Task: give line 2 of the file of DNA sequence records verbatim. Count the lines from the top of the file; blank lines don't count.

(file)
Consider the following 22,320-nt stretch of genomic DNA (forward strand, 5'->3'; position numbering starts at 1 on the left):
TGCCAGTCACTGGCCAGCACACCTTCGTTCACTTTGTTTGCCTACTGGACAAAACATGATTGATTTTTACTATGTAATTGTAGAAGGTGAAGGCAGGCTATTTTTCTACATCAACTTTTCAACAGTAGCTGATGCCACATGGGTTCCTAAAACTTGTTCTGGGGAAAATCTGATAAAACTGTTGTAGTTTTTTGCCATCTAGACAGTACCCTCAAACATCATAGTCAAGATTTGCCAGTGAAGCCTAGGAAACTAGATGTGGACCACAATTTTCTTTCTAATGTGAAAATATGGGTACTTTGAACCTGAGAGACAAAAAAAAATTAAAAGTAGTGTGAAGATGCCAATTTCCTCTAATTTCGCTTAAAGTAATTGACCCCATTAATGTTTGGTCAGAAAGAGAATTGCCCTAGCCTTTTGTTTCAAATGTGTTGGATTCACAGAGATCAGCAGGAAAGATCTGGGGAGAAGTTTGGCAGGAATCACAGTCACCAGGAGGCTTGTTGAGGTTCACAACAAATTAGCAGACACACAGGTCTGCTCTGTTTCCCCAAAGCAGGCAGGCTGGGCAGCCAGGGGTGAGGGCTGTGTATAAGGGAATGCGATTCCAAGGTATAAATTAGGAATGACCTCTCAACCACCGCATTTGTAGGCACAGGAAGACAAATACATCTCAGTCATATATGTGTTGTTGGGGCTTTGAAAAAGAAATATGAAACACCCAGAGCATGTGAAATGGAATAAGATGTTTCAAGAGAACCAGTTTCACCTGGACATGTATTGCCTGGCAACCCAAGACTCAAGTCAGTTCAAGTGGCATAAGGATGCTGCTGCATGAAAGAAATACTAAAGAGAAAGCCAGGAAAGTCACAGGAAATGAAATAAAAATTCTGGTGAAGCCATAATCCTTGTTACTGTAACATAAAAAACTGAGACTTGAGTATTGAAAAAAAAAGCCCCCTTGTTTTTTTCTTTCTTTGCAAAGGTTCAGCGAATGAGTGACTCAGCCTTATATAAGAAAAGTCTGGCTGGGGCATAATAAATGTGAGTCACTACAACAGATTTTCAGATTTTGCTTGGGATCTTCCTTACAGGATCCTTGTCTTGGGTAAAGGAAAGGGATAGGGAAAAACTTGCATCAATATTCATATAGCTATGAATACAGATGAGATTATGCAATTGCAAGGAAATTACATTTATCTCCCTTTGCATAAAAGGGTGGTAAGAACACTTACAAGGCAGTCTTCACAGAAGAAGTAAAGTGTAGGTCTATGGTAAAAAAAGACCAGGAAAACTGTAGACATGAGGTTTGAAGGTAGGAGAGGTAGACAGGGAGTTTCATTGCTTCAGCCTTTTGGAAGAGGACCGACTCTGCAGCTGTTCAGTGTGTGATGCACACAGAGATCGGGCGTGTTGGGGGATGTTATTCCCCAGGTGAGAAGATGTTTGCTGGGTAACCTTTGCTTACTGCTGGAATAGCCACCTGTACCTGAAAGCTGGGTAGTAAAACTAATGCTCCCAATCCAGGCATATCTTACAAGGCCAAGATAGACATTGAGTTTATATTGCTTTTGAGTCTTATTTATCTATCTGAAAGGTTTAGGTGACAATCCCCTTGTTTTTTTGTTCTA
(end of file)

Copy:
TGCCAGTCACTGGCCAGCACACCTTCGTTCACTTTGTTTGCCTACTGGACAAAACATGATTGATTTTTACTATGTAATTGTAGAAGGTGAAGGCAGGCTATTTTTCTACATCAACTTTTCAACAGTAGCTGATGCCACATGGGTTCCTAAAACTTGTTCTGGGGAAAATCTGATAAAACTGTTGTAGTTTTTTGCCATCTAGACAGTACCCTCAAACATCATAGTCAAGATTTGCCAGTGAAGCCTAGGAAACTAGATGTGGACCACAATTTTCTTTCTAATGTGAAAATATGGGTACTTTGAACCTGAGAGACAAAAAAAAATTAAAAGTAGTGTGAAGATGCCAATTTCCTCTAATTTCGCTTAAAGTAATTGACCCCATTAATGTTTGGTCAGAAAGAGAATTGCCCTAGCCTTTTGTTTCAAATGTGTTGGATTCACAGAGATCAGCAGGAAAGATCTGGGGAGAAGTTTGGCAGGAATCACAGTCACCAGGAGGCTTGTTGAGGTTCACAACAAATTAGCAGACACACAGGTCTGCTCTGTTTCCCCAAAGCAGGCAGGCTGGGCAGCCAGGGGTGAGGGCTGTGTATAAGGGAATGCGATTCCAAGGTATAAATTAGGAATGACCTCTCAACCACCGCATTTGTAGGCACAGGAAGACAAATACATCTCAGTCATATATGTGTTGTTGGGGCTTTGAAAAAGAAATATGAAACACCCAGAGCATGTGAAATGGAATAAGATGTTTCAAGAGAACCAGTTTCACCTGGACATGTATTGCCTGGCAACCCAAGACTCAAGTCAGTTCAAGTGGCATAAGGATGCTGCTGCATGAAAGAAATACTAAAGAGAAAGCCAGGAAAGTCACAGGAAATGAAATAAAAATTCTGGTGAAGCCATAATCCTTGTTACTGTAACATAAAAAACTGAGACTTGAGTATTGAAAAAAAAAGCCCCCTTGTTTTTTTCTTTCTTTGCAAAGGTTCAGCGAATGAGTGACTCAGCCTTATATAAGAAAAGTCTGGCTGGGGCATAATAAATGTGAGTCACTACAACAGATTTTCAGATTTTGCTTGGGATCTTCCTTACAGGATCCTTGTCTTGGGTAAAGGAAAGGGATAGGGAAAAACTTGCATCAATATTCATATAGCTATGAATACAGATGAGATTATGCAATTGCAAGGAAATTACATTTATCTCCCTTTGCATAAAAGGGTGGTAAGAACACTTACAAGGCAGTCTTCACAGAAGAAGTAAAGTGTAGGTCTATGGTAAAAAAAGACCAGGAAAACTGTAGACATGAGGTTTGAAGGTAGGAGAGGTAGACAGGGAGTTTCATTGCTTCAGCCTTTTGGAAGAGGACCGACTCTGCAGCTGTTCAGTGTGTGATGCACACAGAGATCGGGCGTGTTGGGGGATGTTATTCCCCAGGTGAGAAGATGTTTGCTGGGTAACCTTTGCTTACTGCTGGAATAGCCACCTGTACCTGAAAGCTGGGTAGTAAAACTAATGCTCCCAATCCAGGCATATCTTACAAGGCCAAGATAGACATTGAGTTTATATTGCTTTTGAGTCTTATTTATCTATCTGAAAGGTTTAGGTGACAATCCCCTTGTTTTTTTGTTCTA